Today physicians require electronic measurement to monitor gas flow for increased accuracy and reliability, and to capture an accurate treatment log. The MEMS flow sensor from Omron Electronic Components (Schaumburg, IL , U.S.; www.components.omron.com) has bypass setup, similar to a differential pressure sensor, which is an indirect method of measuring gas flow. The MEMS mass flow sensors, however, deliver a higher level of resolution at very low flows when compared with differential pressure (dP) sensors. The D6F-P series can have both bidirectional and unidirectional flow calibrations, with a negative flow indication on the unidirectional version. The series features an integrated dust segregation system that uses symmetrical centrifugal flow paths to keep particulate matter away from the flow sensor element regardless of flow direction.

Freescale Semiconductor (Austin, TX, U.S.; www.freescale.com) also offers a family of 8-bit MCUs to help reduce costs and expand performance options for large appliances, including washing machines, dishwashers, refrigerators, and cooking appliances. The three S08AC MCUs offer 60K, 48K, and 32K Flash memory and facilitate energy and water conservation in the end products. Analog-to-digital convertors help control motor operation to allow for shorter washing cycle times in washing machines and dishwashers. The MCUs also meet the IEC 60730 regulation and offer enhanced software safety functions for automatic controls, such as the wash cycles for a washing machine.

Freescale is striving to offer OEMs more complete solutions and recently teamed with control valve supplier Microstaq to enhance a microelectromechanical silicon expansion valve with its sensor technology. Freescale’s pressure-sensing and control technology works with the valve to control HCFC and HFC refrigerants in air-conditioning and refrigeration equipment. Freescale says the valve helps improve operation and reliability, and enables predictive system maintenance.

In order to help OEMs program several functions on one printed circuit board (PCB), Cherry GmbH (Auerbach, Germany; www.cherry.de) released its SKM LC. The single board enables cooktops to provide a heat boost feature, operating-time limits, child lock, alignment for use with infrared sensors, automatic sensor calibration, and error codes. An alarm function and additional burner zone can be added for advanced product features. Horizontal and vertical installation capabilities add an element of design flexibility. The supplier says the board can be an economical replacement for traditional rotary selectors and a cost-efficient way to provide premium technology and features to cooking appliances.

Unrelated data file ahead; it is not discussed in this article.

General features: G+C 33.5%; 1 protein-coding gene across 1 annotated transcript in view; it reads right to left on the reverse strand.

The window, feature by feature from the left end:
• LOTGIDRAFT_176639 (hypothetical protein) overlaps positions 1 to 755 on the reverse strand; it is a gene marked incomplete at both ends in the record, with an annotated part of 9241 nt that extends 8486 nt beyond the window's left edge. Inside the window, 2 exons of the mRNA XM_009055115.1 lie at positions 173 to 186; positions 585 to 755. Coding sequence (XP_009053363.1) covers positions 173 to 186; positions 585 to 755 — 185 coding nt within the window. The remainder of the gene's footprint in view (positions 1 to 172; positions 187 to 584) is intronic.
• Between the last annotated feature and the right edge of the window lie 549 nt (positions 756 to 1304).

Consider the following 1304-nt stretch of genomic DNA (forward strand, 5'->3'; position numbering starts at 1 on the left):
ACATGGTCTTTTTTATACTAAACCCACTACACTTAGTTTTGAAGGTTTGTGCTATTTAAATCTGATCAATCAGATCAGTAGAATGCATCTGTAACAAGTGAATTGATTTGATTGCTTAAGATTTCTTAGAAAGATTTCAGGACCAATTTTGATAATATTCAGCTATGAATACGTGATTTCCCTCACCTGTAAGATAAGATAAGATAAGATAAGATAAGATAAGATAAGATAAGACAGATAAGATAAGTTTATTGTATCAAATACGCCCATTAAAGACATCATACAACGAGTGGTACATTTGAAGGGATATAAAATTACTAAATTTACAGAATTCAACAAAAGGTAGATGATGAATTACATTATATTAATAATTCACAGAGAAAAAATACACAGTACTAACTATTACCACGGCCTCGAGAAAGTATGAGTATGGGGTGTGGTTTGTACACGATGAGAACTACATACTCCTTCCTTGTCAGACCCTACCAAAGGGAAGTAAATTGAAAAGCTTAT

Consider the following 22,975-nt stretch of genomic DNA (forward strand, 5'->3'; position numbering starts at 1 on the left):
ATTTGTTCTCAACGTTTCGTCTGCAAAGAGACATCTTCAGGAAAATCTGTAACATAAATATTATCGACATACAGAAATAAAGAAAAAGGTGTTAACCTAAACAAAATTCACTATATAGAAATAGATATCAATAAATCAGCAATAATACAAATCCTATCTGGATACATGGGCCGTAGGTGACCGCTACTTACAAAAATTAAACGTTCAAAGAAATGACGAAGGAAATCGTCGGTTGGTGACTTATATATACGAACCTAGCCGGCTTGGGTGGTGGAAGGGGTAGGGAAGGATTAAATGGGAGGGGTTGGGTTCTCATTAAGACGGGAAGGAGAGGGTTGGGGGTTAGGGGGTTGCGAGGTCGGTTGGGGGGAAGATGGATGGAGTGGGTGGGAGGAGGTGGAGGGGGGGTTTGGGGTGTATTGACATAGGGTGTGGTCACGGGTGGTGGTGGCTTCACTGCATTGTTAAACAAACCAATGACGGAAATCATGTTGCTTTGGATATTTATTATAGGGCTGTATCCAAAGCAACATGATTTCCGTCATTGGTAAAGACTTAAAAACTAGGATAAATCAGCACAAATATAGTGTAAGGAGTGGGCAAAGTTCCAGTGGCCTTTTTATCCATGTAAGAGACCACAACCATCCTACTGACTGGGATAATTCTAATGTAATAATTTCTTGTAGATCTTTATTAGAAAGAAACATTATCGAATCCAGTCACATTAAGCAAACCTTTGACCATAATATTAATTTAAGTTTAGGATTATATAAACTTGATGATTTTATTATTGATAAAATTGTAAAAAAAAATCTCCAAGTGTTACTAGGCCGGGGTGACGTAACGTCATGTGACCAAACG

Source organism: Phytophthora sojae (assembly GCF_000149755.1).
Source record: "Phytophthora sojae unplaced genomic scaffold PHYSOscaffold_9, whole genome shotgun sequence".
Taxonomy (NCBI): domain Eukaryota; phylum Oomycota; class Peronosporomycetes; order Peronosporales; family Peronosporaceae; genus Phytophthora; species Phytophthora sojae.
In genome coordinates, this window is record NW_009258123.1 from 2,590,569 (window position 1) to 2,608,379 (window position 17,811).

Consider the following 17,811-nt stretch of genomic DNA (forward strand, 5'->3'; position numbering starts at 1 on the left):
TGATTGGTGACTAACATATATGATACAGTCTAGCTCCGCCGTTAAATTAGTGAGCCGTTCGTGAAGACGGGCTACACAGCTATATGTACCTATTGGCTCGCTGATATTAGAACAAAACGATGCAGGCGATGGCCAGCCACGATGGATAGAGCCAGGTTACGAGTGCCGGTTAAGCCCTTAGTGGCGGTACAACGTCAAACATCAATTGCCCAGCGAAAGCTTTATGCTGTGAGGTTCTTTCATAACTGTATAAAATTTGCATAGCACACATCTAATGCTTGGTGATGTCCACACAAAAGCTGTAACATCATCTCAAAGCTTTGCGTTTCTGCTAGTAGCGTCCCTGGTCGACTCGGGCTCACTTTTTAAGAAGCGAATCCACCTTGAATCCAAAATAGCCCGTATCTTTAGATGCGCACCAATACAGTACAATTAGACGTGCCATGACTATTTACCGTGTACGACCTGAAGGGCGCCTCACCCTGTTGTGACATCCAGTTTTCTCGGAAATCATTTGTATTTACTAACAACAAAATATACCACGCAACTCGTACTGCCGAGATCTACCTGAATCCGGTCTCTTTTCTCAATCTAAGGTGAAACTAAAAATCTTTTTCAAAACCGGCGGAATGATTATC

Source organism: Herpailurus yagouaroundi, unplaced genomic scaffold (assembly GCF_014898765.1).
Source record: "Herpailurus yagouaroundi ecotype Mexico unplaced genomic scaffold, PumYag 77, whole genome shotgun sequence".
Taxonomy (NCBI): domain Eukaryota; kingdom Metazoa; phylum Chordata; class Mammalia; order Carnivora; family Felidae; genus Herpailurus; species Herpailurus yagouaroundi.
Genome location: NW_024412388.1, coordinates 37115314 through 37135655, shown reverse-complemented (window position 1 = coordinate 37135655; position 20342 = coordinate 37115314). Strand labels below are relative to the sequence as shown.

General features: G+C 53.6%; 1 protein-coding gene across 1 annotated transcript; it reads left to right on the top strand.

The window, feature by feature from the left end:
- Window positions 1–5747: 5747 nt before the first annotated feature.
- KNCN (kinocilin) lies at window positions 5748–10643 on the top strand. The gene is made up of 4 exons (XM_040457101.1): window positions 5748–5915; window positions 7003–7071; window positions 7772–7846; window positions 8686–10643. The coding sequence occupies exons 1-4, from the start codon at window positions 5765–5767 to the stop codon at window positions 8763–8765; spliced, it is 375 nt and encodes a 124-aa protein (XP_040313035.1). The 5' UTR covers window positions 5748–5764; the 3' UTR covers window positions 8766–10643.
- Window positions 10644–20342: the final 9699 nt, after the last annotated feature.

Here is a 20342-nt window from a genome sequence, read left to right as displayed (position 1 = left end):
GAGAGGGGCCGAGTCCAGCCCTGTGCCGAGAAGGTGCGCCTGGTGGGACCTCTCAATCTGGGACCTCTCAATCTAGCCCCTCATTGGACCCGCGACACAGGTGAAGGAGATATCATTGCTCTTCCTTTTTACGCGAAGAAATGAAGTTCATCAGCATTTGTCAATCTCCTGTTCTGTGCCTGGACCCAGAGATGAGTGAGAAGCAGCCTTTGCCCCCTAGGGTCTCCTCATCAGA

GE Sensing and Inspection Technologies, part of GE Enterprise Solutions, launched the ChipCap as a next-generation humidity and temperature sensor. The sensor is designed to cut sensor integration costs in half while measuring relative humidity and temperature for white goods, HVAC, medical, and other appliances. GE says it can cut costs and, thus, the product development cycle, so drastically because the sensor is fully calibrated in the factory, so OEMs don’t need to adjust the sensor themselves. That can cut out the $30,000-to-$50,000 cost for calibration equipment.

“[ChipCap] doesn’t require further signal conditioning, therefore reducing the overall design time in integration, and time to market for new products,” said Bryan Conner, global product manager, Gas & Moisture for GE Sensing & Inspection (Billerica, MA; www.gesensing.com). “By eliminating the need for calibration, end-users increase throughput and lower cycle time once in production.” The sensor offers both digital and analog modes on one chip at 5 V dc, and can be used from 0 to 100% relative humidity and –50° to 150°C in condensing environments.

STMicroelectronics increased the on-chip Flash capacity of its STR91xFA ARM966E-S–based MCU family with 1.1-Mbyte and 2.1-Mbyte variants
to deliver higher memory density than other